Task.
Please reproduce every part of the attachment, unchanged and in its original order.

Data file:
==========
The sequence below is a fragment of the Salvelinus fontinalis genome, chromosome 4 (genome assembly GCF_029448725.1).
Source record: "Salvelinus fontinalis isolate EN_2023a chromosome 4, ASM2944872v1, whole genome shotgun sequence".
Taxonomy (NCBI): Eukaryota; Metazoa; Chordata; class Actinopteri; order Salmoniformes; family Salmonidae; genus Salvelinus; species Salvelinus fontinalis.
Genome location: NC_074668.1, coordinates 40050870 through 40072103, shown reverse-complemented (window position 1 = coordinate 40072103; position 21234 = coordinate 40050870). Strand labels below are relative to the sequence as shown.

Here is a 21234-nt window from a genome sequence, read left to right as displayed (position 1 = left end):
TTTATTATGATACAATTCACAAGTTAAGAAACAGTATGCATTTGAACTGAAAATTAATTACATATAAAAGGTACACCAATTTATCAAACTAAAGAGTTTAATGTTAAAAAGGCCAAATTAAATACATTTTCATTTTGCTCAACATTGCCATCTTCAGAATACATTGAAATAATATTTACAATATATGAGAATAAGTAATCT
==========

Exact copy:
The sequence below is a fragment of the Salvelinus fontinalis genome, chromosome 4 (genome assembly GCF_029448725.1).
Source record: "Salvelinus fontinalis isolate EN_2023a chromosome 4, ASM2944872v1, whole genome shotgun sequence".
Taxonomy (NCBI): Eukaryota; Metazoa; Chordata; class Actinopteri; order Salmoniformes; family Salmonidae; genus Salvelinus; species Salvelinus fontinalis.
Genome location: NC_074668.1, coordinates 40050870 through 40072103, shown reverse-complemented (window position 1 = coordinate 40072103; position 21234 = coordinate 40050870). Strand labels below are relative to the sequence as shown.

Here is a 21234-nt window from a genome sequence, read left to right as displayed (position 1 = left end):
TTTATTATGATACAATTCACAAGTTAAGAAACAGTATGCATTTGAACTGAAAATTAATTACATATAAAAGGTACACCAATTTATCAAACTAAAGAGTTTAATGTTAAAAAGGCCAAATTAAATACATTTTCATTTTGCTCAACATTGCCATCTTCAGAATACATTGAAATAATATTTACAATATATGAGAATAAGTAATCT